Molecular evidence has been reported for the presence and functionality of the natriuretic peptide system in several ocular systems, including: ciliary epithelium , trabecular meshwork , and the human retina [8,9] and more recently, in normal and transformed corneal epithelial cells (Slobodan D. Dimitrijevich, personal communication). In the eye, natriuretic peptides have been shown to regulate intraocular pressure and stimulate guanylate cyclase. The three natriuretic peptide receptors, but particularly the NPR-C receptor, have been reported to adjust the NP concentration of the aqueous humor . It is equally possible that the natriuretic peptide system may be involved in the regulation of lens volume within the lens (for a current review of the regulation of lens volume, refer to ). Lens transparency is dependent on an ordered tissue architecture which must be well maintained. Any disruption within the architecture of the lens can cause light to scatter resulting in difficulty in imaging and eventually lens cataract. Hence the volume of the lens epithelial cells and fiber cells that make up the bulk of the lens needs to be tightly regulated if lens transparency is to be preserved. Lens volume is regulated via regulation of ion concentrations. Decreases in volume can be controlled by the loss of K+ and Cl- ions and obligatory water loss. Channels and transporters involved in expulsion of these ions include of K+ and Cl- channels as well as potassium chloride cotransporters (KCCs). In contrast, increases in lens volume can be driven by the intracellular accumulation of K+, Na+, and Cl- ions. The natriuretic peptides and receptors may be involved, in an as yet unknown manner, with this volume regulation.
More recently, a unique mechanism for the cellular action of the natriuretic peptides has been described by Garcia-Dorado et al. . They have reported that, “Reperfusion injury may cause myocardial cell death and limit the benefit achieved by restoration of coronary artery patency in patients with acute myocardial infarction. The mechanism includes altered Ca(2+) handling with cytosolic and mitochondrial Ca(2+) overload, Ca(2+)- and ATP-dependent hypercontraction, cytoskeletal fragility, mitochondrial permeability transition and gap junction-mediated propagation of cell death, as well as alterations in non-cardiomyocyte cells, in particular platelets and endothelial cells. cGMP favorably modulates all of these mechanisms but cGMP synthesis is altered in reperfused cardiomyocytes and endothelial cells by mechanisms that are only partially understood. Stimulation of cGMP synthesis during initial reperfusion by means of natriuretic peptides has been found protective in different animal models and in patients. Moreover, increasing evidence indicates that cGMP is an important step in signal transduction of endogenous cardioprotection. Thus, the cGMP pathway appears as a key element in the pathophysiology of myocardial ischaemia-reperfusion and as a promising therapeutic target in patients with acute myocardial infarction.”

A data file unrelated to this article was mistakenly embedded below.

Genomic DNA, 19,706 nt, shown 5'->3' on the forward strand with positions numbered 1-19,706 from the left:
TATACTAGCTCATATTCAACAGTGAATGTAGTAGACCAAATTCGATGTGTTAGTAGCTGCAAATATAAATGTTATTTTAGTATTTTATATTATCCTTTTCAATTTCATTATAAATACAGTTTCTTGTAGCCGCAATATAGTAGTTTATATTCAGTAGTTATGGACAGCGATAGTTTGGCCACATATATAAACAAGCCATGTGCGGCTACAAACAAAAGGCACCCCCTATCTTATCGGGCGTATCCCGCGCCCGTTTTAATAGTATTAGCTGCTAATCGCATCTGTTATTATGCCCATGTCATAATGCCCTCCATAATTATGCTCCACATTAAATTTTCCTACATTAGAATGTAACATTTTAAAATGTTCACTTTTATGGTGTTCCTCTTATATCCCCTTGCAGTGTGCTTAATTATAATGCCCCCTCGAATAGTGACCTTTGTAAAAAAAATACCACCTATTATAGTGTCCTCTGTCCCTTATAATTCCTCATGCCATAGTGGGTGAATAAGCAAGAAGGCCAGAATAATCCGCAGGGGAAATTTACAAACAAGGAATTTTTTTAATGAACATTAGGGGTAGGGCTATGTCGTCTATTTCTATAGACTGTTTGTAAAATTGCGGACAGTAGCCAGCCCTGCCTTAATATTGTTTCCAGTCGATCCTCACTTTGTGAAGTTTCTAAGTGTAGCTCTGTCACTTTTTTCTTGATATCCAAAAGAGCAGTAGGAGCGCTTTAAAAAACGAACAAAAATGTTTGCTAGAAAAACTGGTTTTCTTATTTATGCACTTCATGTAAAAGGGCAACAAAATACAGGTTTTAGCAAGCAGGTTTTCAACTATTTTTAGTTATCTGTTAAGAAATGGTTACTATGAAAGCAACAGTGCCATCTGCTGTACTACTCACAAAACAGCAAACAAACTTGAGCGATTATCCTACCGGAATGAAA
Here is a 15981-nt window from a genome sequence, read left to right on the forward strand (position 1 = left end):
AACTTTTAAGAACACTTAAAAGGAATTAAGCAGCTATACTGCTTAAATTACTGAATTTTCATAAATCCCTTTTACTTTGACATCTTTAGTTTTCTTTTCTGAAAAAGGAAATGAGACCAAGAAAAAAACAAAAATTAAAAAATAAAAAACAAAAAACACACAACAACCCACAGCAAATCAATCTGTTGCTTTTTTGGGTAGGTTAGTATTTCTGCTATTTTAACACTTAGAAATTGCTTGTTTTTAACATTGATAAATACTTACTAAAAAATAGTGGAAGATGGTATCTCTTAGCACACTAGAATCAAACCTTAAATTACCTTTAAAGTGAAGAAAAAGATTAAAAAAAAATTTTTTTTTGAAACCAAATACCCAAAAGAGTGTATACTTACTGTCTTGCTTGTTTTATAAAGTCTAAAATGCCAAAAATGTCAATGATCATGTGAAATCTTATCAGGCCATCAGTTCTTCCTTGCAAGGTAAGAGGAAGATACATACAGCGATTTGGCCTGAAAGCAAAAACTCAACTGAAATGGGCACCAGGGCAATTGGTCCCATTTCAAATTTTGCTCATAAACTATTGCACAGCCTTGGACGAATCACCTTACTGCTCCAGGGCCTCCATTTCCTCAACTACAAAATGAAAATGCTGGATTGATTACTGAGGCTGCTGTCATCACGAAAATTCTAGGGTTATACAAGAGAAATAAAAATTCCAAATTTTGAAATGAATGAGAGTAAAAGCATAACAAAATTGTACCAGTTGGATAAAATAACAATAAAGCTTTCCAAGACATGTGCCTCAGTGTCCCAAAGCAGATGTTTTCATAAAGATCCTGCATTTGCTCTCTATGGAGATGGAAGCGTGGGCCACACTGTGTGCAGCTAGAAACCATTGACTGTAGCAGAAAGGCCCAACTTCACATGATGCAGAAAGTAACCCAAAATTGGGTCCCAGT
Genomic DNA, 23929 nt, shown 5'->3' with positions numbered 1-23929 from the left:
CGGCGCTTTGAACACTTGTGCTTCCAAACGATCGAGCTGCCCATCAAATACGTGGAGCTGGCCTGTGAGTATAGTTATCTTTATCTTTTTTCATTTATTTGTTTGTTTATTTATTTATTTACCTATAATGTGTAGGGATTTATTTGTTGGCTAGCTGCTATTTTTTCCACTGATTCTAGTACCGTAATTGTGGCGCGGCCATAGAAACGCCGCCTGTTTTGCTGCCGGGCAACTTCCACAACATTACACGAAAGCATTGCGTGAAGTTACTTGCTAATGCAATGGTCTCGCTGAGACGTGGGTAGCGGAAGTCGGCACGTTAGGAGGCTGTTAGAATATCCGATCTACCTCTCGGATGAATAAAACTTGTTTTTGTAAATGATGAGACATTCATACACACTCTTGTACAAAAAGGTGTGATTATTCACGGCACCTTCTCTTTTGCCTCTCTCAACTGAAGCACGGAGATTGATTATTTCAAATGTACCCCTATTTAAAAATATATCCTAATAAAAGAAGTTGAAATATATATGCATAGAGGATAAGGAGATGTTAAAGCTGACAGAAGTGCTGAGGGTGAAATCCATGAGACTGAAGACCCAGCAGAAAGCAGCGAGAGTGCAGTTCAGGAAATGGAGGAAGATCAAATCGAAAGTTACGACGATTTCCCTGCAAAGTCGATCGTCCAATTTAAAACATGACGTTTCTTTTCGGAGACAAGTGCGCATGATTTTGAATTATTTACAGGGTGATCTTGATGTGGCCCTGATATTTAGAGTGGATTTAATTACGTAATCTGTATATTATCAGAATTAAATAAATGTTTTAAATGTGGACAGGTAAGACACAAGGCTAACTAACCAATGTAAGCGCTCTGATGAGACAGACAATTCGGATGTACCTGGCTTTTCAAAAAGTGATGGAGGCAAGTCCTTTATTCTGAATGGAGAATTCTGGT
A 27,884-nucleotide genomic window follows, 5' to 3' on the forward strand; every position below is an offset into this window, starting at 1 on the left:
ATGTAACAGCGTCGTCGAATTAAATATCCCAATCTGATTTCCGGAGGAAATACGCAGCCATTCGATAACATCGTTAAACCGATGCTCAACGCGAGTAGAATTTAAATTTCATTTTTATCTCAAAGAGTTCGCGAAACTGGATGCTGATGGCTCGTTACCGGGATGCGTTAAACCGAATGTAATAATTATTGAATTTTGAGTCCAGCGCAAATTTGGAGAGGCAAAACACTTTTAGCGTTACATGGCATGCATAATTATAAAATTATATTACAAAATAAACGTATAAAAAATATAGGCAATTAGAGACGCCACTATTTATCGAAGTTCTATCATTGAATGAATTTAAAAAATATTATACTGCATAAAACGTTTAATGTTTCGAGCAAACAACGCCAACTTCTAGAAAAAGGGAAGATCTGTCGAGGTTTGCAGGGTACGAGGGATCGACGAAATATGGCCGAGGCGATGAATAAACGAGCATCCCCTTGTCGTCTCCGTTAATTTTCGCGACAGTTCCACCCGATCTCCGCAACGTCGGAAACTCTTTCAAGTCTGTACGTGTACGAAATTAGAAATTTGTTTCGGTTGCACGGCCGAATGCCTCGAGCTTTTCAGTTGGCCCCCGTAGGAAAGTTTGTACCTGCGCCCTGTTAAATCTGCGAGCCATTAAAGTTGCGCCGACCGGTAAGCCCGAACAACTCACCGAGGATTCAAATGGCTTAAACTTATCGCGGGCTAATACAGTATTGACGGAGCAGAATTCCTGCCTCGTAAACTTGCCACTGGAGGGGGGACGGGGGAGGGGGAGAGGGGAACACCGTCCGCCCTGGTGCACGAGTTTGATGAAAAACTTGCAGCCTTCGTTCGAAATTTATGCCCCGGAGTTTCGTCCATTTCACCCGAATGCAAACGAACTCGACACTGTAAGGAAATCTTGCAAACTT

With particular respect to cGMP synthesis and its relationship to mitochondrial permeability transition, the Cammarata laboratory is geared toward the elucidation of the signaling pathways involved in lens mitochondrial protection (i.e., mitoprotection). We have previously shown that in the human lens epithelial cell line, HLE-B3, extracellular signal-regulated kinase (ERK), and more specifically phospho-extracellular signal-regulated kinase 2 (pERK2), plays a crucial role in mitoprotection , as it does in ischemic myocardium . But the mechanisms of lens mitoprotection are far more complex than just activation of ERK and cGMP is likely to play a role via the phosphatidylinositol-3 kinase/Akt (PI3-K/Akt) pathway.